Black Death was a deadly epidemic that spread across Asia and Europe beginning in the mid-1300’s. Medical historians have identified the cause of the Black Death as plague, an infectious disease caused by the bacterium Yersinia pestis. The Black Death was the second pandemic (extremely widespread occurrence) of plague in history. The first pandemic began in the mid-500’s A.D. in the Byzantine Empire and spread across Europe. By about 1400, the Black Death had killed up to 40 percent of the population of Europe—around 25 million people.
Historians think the Black Death originated as an outbreak of plague in central Asia. Records indicate that the disease reached the Black Sea port of Caffa (now Feodosiya, Ukraine) by 1347. It then spread swiftly along seafaring and overland trade routes to western Asia, North Africa, and southern Europe. In 1347, the plague struck Messina, Sicily. Soon, cities surrounding the Mediterranean Sea experienced outbreaks with enormous death tolls. The disease spread farther into Europe, striking London in 1348 and Scandinavia and Russia soon after. Over the following centuries, repeated outbreaks struck throughout Europe.
Physicians at the time did not know the cause of the disease. They could not prevent its spread and had no effective treatments for those who suffered from it. Many people mistakenly believed it was caused by breathing foul air. The huge number of deaths caused panic, and many people tried desperate measures to save themselves. In Spain, France, and what is now Germany, people accused local Jewish communities of poisoning wells to spread the disease. Thousands of Jews were killed in resulting massacres. Many people believed the plague was punishment from God. In some regions, people whipped themselves in grotesque public processions in an attempt to appease God’s anger.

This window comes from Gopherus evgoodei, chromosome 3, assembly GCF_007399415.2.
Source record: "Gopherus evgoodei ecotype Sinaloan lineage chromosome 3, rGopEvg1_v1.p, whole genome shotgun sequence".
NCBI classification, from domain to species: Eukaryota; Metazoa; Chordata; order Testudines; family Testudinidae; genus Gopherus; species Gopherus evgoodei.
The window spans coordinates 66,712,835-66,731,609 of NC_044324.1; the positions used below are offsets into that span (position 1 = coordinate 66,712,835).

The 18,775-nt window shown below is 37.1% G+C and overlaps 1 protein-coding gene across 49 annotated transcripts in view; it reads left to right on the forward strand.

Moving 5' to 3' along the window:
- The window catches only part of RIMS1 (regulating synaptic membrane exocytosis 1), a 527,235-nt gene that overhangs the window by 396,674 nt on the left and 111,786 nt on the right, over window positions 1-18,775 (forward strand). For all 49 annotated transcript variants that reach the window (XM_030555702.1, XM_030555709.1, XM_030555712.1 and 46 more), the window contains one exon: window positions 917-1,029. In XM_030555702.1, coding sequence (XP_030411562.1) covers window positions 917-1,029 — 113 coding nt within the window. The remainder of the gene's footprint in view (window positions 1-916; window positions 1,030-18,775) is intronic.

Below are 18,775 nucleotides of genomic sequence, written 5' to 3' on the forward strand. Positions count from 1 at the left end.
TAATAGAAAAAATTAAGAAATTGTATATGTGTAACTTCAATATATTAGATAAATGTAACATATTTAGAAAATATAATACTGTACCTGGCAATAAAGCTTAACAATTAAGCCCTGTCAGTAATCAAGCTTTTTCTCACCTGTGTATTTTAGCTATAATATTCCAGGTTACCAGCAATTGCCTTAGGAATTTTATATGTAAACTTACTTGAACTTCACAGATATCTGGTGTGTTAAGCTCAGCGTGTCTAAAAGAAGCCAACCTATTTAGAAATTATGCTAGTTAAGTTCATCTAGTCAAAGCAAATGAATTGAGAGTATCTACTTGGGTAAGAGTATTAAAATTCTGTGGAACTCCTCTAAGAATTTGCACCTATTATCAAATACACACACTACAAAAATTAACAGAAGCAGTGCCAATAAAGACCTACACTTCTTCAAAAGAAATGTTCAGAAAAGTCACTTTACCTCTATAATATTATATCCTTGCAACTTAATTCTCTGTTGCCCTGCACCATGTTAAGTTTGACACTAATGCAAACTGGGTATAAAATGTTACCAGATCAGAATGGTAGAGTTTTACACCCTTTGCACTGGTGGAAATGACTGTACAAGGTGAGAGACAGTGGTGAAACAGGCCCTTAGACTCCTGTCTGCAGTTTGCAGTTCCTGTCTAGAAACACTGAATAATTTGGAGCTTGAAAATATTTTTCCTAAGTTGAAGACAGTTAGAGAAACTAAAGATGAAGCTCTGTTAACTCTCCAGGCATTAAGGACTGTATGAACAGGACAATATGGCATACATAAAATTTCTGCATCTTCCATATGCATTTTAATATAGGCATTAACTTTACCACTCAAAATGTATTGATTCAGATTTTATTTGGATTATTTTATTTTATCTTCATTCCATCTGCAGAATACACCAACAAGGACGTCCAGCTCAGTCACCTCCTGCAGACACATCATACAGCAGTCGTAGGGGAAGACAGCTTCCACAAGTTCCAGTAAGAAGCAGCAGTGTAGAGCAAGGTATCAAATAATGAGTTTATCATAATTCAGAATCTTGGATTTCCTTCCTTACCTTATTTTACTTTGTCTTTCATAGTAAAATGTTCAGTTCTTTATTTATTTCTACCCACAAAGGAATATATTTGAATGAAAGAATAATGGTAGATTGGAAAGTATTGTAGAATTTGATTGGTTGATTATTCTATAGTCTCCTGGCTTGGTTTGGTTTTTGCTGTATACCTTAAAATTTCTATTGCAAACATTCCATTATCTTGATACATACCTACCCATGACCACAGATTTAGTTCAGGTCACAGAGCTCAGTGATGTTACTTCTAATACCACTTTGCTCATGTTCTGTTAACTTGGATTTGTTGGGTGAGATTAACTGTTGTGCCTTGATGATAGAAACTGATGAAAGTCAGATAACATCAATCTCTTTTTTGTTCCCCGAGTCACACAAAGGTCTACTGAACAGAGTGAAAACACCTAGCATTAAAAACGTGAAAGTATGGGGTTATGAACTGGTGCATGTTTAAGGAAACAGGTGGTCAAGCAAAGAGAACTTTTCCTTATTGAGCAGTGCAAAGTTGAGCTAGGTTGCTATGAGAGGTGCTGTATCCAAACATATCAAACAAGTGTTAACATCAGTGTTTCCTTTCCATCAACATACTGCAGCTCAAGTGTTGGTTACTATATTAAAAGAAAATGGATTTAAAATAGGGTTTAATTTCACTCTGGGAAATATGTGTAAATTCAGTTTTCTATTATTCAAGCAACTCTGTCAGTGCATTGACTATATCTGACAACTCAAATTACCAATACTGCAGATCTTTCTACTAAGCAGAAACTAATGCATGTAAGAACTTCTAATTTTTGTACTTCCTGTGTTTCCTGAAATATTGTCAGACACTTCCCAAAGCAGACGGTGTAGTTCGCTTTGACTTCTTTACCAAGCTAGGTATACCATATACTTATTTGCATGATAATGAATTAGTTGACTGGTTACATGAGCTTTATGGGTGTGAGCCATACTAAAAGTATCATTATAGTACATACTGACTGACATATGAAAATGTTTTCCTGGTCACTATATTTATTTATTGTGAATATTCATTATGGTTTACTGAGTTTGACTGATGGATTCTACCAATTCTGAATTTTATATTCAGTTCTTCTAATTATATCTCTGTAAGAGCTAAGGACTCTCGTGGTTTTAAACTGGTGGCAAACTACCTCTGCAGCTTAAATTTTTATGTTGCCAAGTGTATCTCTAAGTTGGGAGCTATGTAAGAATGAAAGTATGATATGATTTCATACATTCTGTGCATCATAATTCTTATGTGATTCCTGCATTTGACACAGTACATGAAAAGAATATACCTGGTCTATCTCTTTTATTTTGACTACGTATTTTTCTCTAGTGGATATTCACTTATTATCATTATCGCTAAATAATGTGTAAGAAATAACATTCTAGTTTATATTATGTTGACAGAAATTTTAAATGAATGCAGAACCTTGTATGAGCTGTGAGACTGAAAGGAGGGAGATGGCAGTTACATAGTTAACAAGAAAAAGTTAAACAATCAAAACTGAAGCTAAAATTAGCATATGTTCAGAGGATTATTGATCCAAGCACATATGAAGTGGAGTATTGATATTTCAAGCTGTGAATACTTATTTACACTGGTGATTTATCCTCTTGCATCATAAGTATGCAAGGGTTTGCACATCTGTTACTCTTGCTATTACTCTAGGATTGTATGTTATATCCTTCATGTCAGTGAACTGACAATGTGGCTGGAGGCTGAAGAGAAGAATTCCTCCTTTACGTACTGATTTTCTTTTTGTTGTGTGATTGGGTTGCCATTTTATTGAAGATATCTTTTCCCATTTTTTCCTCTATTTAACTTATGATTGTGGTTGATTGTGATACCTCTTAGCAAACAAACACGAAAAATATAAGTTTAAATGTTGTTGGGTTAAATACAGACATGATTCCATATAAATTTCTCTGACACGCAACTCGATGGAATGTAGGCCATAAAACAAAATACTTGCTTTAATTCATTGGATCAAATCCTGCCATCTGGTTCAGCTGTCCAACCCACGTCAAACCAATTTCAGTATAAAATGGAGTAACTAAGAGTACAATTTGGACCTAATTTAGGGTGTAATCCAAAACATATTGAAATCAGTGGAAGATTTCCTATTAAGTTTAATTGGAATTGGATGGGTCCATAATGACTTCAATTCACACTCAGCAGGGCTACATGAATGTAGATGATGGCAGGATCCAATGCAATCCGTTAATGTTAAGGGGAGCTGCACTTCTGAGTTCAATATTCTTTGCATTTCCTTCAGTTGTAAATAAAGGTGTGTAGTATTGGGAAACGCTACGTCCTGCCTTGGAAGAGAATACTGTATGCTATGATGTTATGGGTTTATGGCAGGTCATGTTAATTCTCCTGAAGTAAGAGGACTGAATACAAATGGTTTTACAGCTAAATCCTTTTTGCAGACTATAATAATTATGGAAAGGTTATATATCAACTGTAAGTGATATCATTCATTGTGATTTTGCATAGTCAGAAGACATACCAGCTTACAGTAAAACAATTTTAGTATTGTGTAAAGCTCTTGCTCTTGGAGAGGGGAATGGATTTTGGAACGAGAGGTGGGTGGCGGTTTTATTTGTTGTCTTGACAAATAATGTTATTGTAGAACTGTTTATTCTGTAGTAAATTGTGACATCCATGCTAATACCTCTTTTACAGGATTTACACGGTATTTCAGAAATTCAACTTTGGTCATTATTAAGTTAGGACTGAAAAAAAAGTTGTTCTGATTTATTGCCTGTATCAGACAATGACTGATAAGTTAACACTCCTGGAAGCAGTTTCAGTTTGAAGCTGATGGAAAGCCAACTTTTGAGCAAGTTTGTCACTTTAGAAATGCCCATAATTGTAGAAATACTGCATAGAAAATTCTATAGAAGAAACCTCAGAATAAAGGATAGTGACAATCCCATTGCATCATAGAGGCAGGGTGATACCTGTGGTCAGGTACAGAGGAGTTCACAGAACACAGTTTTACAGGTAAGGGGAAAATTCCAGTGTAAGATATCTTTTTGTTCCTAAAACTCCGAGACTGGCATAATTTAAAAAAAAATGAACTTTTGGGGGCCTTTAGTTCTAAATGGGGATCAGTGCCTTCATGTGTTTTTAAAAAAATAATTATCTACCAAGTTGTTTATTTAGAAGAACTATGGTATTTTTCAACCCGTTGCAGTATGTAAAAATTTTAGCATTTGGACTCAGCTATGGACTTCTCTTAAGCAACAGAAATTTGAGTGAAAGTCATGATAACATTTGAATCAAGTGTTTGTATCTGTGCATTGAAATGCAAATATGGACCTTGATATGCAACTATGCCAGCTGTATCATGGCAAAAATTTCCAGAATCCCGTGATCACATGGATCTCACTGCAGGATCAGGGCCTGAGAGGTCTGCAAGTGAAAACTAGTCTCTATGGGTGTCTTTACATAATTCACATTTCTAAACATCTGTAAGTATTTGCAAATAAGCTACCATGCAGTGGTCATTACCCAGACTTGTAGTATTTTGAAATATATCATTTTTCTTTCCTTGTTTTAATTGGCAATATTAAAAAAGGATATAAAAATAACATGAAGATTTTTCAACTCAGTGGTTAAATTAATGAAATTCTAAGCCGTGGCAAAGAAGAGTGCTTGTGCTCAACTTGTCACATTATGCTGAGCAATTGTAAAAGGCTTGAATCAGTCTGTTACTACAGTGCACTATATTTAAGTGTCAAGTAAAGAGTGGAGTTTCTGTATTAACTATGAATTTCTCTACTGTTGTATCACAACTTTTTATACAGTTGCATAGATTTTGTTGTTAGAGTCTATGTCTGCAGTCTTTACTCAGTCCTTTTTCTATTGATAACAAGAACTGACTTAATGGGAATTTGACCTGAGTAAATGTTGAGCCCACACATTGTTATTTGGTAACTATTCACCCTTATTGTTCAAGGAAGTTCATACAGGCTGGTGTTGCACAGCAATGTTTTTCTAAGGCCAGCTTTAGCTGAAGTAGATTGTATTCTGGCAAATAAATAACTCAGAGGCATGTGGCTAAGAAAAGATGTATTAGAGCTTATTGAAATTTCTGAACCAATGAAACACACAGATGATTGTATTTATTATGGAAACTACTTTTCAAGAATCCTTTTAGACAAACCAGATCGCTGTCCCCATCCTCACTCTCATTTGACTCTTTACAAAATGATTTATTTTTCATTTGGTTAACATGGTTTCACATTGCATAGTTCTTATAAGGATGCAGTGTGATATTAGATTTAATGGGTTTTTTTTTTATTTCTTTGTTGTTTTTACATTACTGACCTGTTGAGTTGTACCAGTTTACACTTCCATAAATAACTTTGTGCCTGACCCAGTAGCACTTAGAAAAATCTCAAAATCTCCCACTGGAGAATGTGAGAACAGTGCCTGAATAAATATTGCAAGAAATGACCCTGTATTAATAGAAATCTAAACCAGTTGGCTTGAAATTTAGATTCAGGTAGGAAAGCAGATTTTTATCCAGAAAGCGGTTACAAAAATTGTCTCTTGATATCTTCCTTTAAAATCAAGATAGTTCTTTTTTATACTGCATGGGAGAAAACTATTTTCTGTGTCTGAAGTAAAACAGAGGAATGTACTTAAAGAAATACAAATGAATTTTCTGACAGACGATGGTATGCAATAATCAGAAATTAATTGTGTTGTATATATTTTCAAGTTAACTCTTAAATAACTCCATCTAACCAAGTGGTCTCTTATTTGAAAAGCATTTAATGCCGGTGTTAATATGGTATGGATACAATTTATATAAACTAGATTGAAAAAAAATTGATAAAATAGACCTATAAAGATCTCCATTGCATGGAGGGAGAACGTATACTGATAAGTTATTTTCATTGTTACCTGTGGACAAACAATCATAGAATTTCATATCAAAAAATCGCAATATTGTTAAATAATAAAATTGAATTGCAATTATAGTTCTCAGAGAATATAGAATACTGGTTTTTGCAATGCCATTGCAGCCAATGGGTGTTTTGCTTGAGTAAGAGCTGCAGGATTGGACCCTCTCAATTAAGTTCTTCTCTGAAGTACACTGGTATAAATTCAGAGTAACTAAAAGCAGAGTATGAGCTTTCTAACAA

The Black Death transformed European society. Consumers and skilled workers died by the thousands in cities, devastating some local economies. Labor shortages caused by high death tolls led to increased wages, attracting many peasants to the cities. Some rural villages simply disappeared. To control the spread of the disease, some European governments enacted important public health measures, such as quarantines. Eventually, many areas established public hospitals and permanent boards to help protect public health.
Some scholars have also noted the cultural effects of the Black Death in the art of the early Renaissance. Mortality and individualism appear as common themes in the art and literature of the period, a reaction to the lonely and unpredictable death associated with the disease.
Byrne, Joseph P. "Black Death." World Book Student. World Book, 2014. Web. 15 Oct. 2014.